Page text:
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Sinking the symbol of a superpower's rise

Can the Olympia be saved from a watery grave?

"You may fire when you are ready, Gridley." Those words were uttered by Commodore George Dewey aboard the Olympia on May 1, 1898, as the United States was about to assert itself as a superpower.

The setting was the Philippines, at Manila Bay, and the enemy was Spain, whose colonial dominance over the Philippines and much of the American hemisphere, including Cuba and Puerto Rico, was about to be successfully challenged.

More than 100 years later, the United States continues to exert a worldwide influence that was born at that moment. So it's ironic that the Olympia - which has been docked and displayed on the Delaware River waterfront, here in the cradle of U.S. history, for more than 50 years - is about to meet its demise at friendly hands.

The old gem of naval architecture is decaying. The Independence Seaport Museum, its host, estimates the cost of restoration at $20 million. Given the weak economy and lack of spirited suitors, the ship seems destined to be sunk off the coast of Cape May to form an artificial reef, seen only by serious divers and sea creatures.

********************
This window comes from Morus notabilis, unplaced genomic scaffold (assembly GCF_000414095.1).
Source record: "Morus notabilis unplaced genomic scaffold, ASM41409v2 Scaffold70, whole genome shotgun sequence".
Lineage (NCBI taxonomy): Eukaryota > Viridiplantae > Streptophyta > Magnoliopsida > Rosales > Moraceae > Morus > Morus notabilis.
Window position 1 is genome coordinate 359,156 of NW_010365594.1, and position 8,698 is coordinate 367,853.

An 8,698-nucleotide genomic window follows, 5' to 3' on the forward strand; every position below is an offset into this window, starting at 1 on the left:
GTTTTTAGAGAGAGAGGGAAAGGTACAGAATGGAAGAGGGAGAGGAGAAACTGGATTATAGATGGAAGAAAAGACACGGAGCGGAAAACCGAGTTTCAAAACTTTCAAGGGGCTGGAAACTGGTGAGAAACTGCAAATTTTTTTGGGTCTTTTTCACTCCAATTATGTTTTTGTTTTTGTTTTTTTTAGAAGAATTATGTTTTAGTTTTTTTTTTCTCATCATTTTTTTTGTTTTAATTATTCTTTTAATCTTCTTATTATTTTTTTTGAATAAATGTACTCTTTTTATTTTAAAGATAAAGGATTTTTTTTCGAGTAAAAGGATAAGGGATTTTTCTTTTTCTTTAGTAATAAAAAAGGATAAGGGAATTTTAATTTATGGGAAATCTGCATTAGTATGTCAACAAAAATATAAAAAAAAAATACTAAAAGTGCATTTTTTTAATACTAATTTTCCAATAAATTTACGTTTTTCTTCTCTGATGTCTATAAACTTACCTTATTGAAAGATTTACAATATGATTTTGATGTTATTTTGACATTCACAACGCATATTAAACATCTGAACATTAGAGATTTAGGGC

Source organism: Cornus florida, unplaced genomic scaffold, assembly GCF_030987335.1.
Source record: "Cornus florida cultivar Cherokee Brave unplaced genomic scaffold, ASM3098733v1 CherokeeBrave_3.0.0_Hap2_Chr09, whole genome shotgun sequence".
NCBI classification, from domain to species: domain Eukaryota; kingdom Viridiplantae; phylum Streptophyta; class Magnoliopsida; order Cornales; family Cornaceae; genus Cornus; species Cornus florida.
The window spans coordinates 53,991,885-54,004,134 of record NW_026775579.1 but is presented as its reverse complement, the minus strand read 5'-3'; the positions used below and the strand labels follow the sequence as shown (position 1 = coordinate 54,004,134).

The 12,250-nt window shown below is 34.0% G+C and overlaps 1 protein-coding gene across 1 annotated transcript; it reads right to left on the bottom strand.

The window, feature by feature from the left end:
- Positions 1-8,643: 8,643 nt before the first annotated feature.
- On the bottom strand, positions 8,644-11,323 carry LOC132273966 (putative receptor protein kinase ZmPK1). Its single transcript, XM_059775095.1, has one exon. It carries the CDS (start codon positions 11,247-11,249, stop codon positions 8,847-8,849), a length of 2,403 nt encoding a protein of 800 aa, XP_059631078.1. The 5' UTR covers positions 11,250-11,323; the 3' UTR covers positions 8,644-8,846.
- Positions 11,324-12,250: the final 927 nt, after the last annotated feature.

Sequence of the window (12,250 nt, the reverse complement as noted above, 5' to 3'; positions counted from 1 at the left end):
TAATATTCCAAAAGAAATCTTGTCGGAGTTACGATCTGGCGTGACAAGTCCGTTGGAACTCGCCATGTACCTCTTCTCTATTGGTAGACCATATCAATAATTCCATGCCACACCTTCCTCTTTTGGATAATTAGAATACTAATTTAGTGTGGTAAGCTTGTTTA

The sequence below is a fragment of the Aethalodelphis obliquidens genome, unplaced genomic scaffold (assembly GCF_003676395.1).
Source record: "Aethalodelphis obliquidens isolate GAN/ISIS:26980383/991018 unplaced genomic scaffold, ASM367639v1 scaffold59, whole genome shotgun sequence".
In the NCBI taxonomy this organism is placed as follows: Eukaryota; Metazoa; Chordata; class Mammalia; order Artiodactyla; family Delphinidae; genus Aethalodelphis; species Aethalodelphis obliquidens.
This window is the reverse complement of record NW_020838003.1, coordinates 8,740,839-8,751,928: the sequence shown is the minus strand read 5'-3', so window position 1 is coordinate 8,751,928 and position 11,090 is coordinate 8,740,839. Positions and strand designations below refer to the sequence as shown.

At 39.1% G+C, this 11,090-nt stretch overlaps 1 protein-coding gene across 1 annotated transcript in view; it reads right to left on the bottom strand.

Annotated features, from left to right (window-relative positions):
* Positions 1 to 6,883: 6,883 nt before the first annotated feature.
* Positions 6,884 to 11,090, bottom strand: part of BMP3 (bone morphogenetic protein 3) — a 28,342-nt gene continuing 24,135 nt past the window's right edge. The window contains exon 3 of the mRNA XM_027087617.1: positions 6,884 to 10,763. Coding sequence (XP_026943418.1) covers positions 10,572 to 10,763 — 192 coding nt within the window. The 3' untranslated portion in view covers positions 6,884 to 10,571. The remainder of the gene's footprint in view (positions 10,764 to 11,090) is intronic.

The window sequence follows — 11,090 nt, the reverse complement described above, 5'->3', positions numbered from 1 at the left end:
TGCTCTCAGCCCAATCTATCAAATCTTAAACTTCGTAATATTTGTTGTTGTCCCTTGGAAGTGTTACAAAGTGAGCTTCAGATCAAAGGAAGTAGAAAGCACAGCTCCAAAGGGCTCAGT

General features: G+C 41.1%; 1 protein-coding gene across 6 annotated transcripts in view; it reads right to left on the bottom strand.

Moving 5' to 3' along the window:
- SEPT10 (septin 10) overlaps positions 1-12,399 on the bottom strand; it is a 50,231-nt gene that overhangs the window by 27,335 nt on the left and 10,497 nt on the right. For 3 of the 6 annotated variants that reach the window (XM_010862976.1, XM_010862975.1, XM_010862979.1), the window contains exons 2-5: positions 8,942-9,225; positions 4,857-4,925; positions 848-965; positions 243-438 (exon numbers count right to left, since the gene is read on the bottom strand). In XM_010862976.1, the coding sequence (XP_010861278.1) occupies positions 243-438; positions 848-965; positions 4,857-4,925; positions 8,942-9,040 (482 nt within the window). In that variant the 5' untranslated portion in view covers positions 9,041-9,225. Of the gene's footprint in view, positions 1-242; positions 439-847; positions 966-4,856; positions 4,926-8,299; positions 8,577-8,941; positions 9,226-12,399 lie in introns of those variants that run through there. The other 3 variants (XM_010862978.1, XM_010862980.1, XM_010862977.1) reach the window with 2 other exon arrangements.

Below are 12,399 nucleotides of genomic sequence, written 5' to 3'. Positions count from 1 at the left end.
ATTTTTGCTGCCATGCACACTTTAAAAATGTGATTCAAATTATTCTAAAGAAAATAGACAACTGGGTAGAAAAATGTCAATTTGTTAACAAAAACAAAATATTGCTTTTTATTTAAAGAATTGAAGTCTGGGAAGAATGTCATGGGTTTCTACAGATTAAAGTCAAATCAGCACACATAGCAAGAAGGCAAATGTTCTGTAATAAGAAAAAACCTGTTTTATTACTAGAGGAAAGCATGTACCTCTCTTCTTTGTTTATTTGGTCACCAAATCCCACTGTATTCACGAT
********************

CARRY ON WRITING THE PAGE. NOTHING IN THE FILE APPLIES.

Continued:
The Olympia happens to be the world's oldest floating steel warship, and its significance has not been lost on generations of visitors. When I was a youngster, my parents took me to see the charming vessel, its cramped quarters belying its huge role in the war. It is a source of pride in our nation, and a feeling that our democracy did much to free people from colonial rule.

It's fitting that the Olympia rests on the shore of Philadelphia, near the hill William Penn ascended when he founded the city. The ship is closely linked to our nation's founding and its growth.

The nonprofit group Friends of the Cruiser Olympia is leading an effort to raise money for the ship's preservation, and it has begun receiving pledges from individuals and corporations.

The Olympia "was a symbol of America's might and freedom," said the organization's president, Harry Burkhardt. "Now she's a symbol of negligence."

If you want a final glimpse of a national treasure that's on life support, my advice is to pay the Olympia a visit by September. By then, its closing could be imminent.

But if Dewey, the "Rough Rider" Teddy Roosevelt, and the other heroes of that war with Spain were able to succeed in their missions, why can't it be our mission to raise the money needed to preserve this chunk of history?

John Locke wrote that "all the light we can let in upon our minds, all the acquaintance we can make with our own understandings, will not only be very pleasant, but bring us great advantage, in directing our thoughts in the search of other things." Let's continue our search by preserving a vessel that navigated uncertain waters in its day. Let's have a stay of execution for this treasure.